Finance Ex MachinaThe final turns of events resolving the plot seem quite arbitrary, most obvious of all being the tacked on deaths of a few of the villains. Other points that require deeper thought include Varos getting a higher price for its ore at the same time as a source on an alternate planet is discovered, not to mention the Galatron Mining Corporation making the idiotic move of going around its delegated negotiator to tell Varos that they will pay anything. Shaban and company make the scene VERY enjoyable to watch, despite the fact that it doesn't make much financial sense. Saddest of all is the fact that this important stuff is all just "deus ex machina" showing up improbably at the end of the tale, rather than as a result of what any of the characters have done.
For Musical EffectThe Colin Baker era features some great music from the BBC Radiophonic Workshop, which the BBC has been quite negligent in marketing successfully. Jonathan Gibbs does some really nice work for this story. Even though it may seem simple, the composition perfectly punctuates on-screen actions and helps build tensions during countless key moments, and instrument choices work extremely well. Of course, there are a couple of cheesy moments you can focus on if you're the type to do so, but for the bulk of this score that really works well, I'd have to rank it as the second most desirable to collect from the six scores from this season. So it really was sad that it has neither made it to CD, nor, as far as I can tell, been included separately on the original DVD's specially produced "production sound" audio track. Weird. And most disappointing. I would have eagerly bought that DVD soon after it came out had it featured the usual isolated music track. The BBC lost another sale there. (Mind you, if they can produce a similar "production sound" audio track for Jon Pertwee's "The Mutants" (story no. 63), I'm there all the way. Another missed audio option would have been to include the German language track "Revolte auf Varos" from the 1995 VOX broadcast. That might have equally convinced me to buy the original DVD.)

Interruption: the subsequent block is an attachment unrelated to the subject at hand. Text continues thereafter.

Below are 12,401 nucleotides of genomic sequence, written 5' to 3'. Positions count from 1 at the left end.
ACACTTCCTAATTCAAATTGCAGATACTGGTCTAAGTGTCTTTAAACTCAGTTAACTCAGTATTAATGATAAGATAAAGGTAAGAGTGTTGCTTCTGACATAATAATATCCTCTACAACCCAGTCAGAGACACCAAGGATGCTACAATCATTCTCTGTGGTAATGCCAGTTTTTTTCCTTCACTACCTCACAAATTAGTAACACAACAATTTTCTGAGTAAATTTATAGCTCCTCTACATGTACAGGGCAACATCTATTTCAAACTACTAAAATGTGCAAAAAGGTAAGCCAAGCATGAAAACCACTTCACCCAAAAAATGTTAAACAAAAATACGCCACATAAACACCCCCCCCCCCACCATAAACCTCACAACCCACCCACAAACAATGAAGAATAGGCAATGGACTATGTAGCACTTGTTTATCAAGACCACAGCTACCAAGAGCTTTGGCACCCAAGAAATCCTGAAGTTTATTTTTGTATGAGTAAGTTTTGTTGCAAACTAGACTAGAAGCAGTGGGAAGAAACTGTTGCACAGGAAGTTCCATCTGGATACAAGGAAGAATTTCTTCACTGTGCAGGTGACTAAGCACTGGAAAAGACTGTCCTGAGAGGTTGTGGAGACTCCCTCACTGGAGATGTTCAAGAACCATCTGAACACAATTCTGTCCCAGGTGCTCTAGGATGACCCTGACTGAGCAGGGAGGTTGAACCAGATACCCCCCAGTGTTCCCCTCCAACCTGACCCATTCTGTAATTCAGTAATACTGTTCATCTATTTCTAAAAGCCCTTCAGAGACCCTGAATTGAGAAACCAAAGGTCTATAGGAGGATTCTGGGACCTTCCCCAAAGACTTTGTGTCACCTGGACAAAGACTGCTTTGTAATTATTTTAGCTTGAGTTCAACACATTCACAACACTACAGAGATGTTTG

However, the people at the BBC seem to be coming up trumps with the new Special Edition DVD release, as we finally get the music tracks to make the exercise worthwhile. Nice!
At least the story has some half decent laser effects - a stream of thankfully moving red dots from Dave Chapman, reminiscent of the effects in "The Keeper of Traken" (story no. 115), and probably bypassing a multitude of potential problems with the original footage that solid beams would have made obvious, mixing with a successful sound effect. Nice.
This story is available on DVD and VHS video.